I read your post earlier this morning, so I started investigating. At zero load, the YM240 uses 0.369 gallons per hour to run 2581 RPM. (According to Nebraska Tractor Test 1199.) According to my operator manual, with 9.5-24 tires, maximum speed is 9.11 MPH at 2600 RPM. That works out to 24.7 MPG. However, that is without any load on the engine.

At 4.5 horsepower, consumption is 0.534 GPH, and works out to 17 MPG. If it takes 8.9 horsepower to drive the machine, MPG drops to only 12.5 with 0.726 GPH.

With larger 11.2-24 tires, figures would be 26.2, 18.1, and 13.3 MPG.

I don't think this accurately represents what would happen if the power plant were put into a car, though. It is accurate for driving your tractor down the road, and that is all. Brake specific fuel consumption (BSFC) averages 0.546 pounds of fuel consumed per hour to produce one horsepower. The specific fuel consumption figures are very close to the efficiency of a GM 4.3 liter V-6 (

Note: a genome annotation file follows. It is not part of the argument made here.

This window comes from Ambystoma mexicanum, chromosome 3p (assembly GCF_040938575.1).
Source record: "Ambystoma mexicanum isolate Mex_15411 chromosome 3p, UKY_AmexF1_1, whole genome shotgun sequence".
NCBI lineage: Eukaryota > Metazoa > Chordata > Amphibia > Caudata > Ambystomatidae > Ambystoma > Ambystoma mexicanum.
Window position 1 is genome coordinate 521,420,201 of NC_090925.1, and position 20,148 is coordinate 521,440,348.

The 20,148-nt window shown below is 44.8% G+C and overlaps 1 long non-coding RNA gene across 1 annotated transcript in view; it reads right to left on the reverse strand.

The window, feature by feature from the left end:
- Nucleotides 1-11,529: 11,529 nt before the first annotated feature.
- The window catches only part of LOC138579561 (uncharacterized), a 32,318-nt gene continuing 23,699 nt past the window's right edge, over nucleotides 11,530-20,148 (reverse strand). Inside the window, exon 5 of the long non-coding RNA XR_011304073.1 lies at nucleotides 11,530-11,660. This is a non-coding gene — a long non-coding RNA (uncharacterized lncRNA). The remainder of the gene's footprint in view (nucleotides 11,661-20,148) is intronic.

BSFC of 0.502). I was surprised to learn that the gas V-6 is actually more efficient than the diesel. This will bear more investigation, and has piqued my curiosity. I'm guessing that the gas engine is benefitting from running at peak efficiency (since it is at full throttle) and those figures cannot represent real world partial RPM consumption figures. Running at full throttle makes gasoline engines much more efficient, but isn't representative of real-world usage as a general rule.